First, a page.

Seth Jarvis has gone from an afterthought to a consensus first-round pick in the 2020 NHL Draft.
Seth Jarvis, born February 1, 2002, in Winnipeg, Manitoba, Canada, is a right-winger for the Portland Winterhawks of the WHL. The right-handed 18-year-old winger stands at 5’10” and 172 pounds. In the preseason, Craig Button listed Jarvis as one of his honorable mentions in his preseason 2020 NHL Draft rankings. As we near the draft, Button placed Jarvis as his 23rd ranked prospect.
Bob McKenzie has Jarvis ranked 18th, while other sites have him ranked 13th (Elite Prospects), 11th (Future Considerations), 29th (ISS Hockey), and 12th (McKeen’s Hockey). I personally have him ranked 13th in my rankings.
In 2018-19, Jarvis played 61 games with the Winterhawks. There, he recorded 16 goals and 23 assists for 39 points. While that doesn’t seem too impressive in itself, he only played a hair over 14 minutes per game, according to Pick224. Of Jarvis’ total points, 30 were primary points, and of those 30, 27 were at even-strength.
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What that means is Jarvis had a direct hand in a majority of his points and didn’t rely too heavily on teammates making plays happen. It also shows that, in a limited amount of ice time which he likely got a good chunk of time on the powerplay, he didn’t lean on the man advantage.
In 2019-20, Jarvis upped his production by a ton. In 58 games, Jarvis scored 42 goals and 56 assists for 98 points. 42 goals is a lot, and with an average ice time of now above 17 minutes a game, it’s safe to assume he scored a lot off the powerplay.
However, that’s incorrect, as he scored 32 goals at even strength. Not to mention, 74 of his 98 points were primary, with 55 of those primary points coming at even strength. Yet again, Jarvis didn’t rely on powerplay production to carry his numbers.
Similar to Jack Quinn in the OHL, Jarvis has an unsustainable shooting percentage. He fired 209 shots on net this season, and he put home a little over 19% of those shots. It’s more realistic to expect about 10% to 15% as a more sustainable number then that.
Let’s start with Jarvis’ biggest strength or his presumed strength. Everywhere I looked, from DobberProspects to YouTube videos breaking down his game, everyone brings up his skating ability.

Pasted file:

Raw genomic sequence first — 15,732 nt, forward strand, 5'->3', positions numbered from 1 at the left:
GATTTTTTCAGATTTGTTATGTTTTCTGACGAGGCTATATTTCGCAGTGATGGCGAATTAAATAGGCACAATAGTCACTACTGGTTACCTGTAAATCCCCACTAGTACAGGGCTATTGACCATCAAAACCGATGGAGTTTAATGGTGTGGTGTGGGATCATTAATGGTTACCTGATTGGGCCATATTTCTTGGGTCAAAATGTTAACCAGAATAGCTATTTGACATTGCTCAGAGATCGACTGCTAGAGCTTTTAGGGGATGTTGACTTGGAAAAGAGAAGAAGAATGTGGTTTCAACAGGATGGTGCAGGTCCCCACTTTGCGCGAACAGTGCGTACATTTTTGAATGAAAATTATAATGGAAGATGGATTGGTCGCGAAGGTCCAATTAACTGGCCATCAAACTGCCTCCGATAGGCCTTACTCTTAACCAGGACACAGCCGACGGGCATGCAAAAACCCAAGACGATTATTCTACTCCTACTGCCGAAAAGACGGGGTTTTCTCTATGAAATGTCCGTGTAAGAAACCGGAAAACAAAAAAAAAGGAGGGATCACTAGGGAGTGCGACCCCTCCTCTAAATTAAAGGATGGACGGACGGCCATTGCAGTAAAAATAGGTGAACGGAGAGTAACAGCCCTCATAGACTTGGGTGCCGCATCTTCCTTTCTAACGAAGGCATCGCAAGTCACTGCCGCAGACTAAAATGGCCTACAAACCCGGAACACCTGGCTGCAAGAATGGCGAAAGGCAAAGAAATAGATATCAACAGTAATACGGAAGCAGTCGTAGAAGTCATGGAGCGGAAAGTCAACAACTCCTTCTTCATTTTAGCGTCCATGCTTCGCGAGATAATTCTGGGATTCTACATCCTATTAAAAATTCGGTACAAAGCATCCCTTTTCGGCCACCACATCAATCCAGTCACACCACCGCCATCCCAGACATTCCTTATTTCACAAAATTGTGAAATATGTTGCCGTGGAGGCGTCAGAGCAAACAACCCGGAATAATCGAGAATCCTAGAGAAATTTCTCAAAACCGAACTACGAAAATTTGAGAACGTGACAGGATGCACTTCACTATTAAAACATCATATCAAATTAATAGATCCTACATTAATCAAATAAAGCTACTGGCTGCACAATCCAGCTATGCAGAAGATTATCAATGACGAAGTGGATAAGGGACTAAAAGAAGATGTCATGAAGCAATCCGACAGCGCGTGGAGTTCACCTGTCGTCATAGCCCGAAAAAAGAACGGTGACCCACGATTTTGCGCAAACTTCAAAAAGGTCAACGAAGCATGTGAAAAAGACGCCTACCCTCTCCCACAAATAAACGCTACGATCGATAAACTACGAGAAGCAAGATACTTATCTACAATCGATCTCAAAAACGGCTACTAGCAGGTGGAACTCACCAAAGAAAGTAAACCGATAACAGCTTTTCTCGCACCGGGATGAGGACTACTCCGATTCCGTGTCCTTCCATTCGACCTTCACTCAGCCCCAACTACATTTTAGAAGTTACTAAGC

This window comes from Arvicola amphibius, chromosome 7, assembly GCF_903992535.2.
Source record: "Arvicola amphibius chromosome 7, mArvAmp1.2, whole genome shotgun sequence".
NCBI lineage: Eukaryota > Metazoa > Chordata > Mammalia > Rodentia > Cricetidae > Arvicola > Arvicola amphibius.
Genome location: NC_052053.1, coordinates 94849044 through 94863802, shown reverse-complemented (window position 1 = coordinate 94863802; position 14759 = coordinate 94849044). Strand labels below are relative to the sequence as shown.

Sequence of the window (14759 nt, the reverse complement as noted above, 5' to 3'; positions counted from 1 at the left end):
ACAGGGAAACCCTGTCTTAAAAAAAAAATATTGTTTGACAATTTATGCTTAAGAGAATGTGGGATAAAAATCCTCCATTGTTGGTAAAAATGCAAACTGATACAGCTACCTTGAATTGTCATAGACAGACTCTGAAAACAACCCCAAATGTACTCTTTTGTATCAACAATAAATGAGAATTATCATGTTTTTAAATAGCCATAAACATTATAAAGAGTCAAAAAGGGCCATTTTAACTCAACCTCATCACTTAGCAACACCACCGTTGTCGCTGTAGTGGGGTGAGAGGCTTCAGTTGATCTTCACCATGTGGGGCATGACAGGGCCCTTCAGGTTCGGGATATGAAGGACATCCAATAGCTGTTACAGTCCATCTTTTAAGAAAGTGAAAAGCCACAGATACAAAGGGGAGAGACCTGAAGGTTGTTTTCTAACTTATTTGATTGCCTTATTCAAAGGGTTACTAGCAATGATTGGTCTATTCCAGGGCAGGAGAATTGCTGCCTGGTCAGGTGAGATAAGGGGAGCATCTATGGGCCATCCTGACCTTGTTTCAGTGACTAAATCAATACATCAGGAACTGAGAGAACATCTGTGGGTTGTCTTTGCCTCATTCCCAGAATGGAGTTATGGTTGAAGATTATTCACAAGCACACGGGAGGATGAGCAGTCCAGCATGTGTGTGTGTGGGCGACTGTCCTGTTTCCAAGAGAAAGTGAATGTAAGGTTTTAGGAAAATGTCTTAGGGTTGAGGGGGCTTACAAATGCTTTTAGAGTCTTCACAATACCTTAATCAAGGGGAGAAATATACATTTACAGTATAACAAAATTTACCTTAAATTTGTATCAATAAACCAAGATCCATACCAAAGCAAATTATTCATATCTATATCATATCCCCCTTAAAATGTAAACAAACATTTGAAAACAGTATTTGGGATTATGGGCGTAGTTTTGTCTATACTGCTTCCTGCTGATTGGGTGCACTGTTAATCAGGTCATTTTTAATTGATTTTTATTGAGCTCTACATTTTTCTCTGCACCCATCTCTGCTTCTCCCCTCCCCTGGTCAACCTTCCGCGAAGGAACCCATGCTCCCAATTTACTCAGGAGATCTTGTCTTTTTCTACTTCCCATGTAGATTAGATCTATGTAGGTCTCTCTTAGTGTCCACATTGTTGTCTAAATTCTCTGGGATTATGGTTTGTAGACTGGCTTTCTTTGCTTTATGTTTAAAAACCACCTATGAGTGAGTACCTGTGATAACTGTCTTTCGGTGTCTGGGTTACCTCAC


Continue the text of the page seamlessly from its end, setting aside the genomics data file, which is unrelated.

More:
Tony Ferrari from DobberProspects said, “Jarvis is a strong skater who zips around the ice, agile on his edges in all three zones.”
Ben Kerr from LastWordonHockey said, “Jarvis is an excellent skater. His first few steps and his acceleration are explosive. His top-end speed is just good, but not great. It must be remembered that hockey is often about short bursts of speed rather than a two-hundred-foot race down the ice. Jarvis is more than capable in those short areas.”
“He also has excellent edgework and agility. Jarvis is able to change directions and change speeds quickly. These weapons make him hard for defenders to cover. Despite his diminutive size, he has very good balance and is surprisingly strong on his skates. It is tough to knock him off the puck.”
I couldn’t agree more after watching more of his games. Jarvis may not possess blazing speed, but he reaches his top speed, which is still well above-average, so quickly that he can catch defenders off guard and blow past them.
He can build up so much power through his crossovers, which shows just how good his edges really are. Not to mention, his edgework comes through in his ability to stop on a dime. I’ve done a report on Connor Zary and Jack Quinn recently, and neither one stopped on the puck consistently. Jarvis does, and he does it efficiently.
To continue on his edge work, Jarvis effortlessly changing directions while skating. He opens up his hips cleanly, which allows him to change directions if the puck does. Overall, his edgework makes him an extremely dangerous skater for defensemen to handle, especially since he can control the puck and pull off quick dekes at full speed.
Jarvis pairs that excellent edge work and agility with his lower body strength. Though he is on the smaller side, he uses his low center of gravity to stay balanced and fight off checks. His ability to do that at an early age bodes well for his future in the NHL. As he adds more muscle and gets stronger on his skates, that balance and strength can translate well to the NHL.